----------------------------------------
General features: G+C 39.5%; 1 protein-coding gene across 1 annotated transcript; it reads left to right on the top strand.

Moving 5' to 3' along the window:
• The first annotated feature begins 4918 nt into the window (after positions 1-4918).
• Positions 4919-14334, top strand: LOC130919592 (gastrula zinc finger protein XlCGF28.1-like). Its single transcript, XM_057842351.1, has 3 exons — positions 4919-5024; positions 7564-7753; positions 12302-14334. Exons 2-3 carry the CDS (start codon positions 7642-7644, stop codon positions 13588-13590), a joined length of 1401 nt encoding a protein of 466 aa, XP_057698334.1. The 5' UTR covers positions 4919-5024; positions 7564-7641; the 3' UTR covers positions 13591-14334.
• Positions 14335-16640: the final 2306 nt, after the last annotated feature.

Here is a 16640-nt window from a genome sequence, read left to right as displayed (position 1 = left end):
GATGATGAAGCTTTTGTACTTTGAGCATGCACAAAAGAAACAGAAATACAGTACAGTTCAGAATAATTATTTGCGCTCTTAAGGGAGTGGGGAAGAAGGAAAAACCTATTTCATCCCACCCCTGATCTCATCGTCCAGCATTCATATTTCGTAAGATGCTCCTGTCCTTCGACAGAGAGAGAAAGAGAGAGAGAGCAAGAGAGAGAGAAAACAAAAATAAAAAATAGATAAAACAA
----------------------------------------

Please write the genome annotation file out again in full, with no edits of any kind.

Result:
General features: G+C 39.5%; 1 protein-coding gene across 1 annotated transcript; it reads left to right on the top strand.

Moving 5' to 3' along the window:
• The first annotated feature begins 4918 nt into the window (after positions 1-4918).
• Positions 4919-14334, top strand: LOC130919592 (gastrula zinc finger protein XlCGF28.1-like). Its single transcript, XM_057842351.1, has 3 exons — positions 4919-5024; positions 7564-7753; positions 12302-14334. Exons 2-3 carry the CDS (start codon positions 7642-7644, stop codon positions 13588-13590), a joined length of 1401 nt encoding a protein of 466 aa, XP_057698334.1. The 5' UTR covers positions 4919-5024; positions 7564-7641; the 3' UTR covers positions 13591-14334.
• Positions 14335-16640: the final 2306 nt, after the last annotated feature.

Here is a 16640-nt window from a genome sequence, read left to right as displayed (position 1 = left end):
GATGATGAAGCTTTTGTACTTTGAGCATGCACAAAAGAAACAGAAATACAGTACAGTTCAGAATAATTATTTGCGCTCTTAAGGGAGTGGGGAAGAAGGAAAAACCTATTTCATCCCACCCCTGATCTCATCGTCCAGCATTCATATTTCGTAAGATGCTCCTGTCCTTCGACAGAGAGAGAAAGAGAGAGAGAGCAAGAGAGAGAGAAAACAAAAATAAAAAATAGATAAAACAA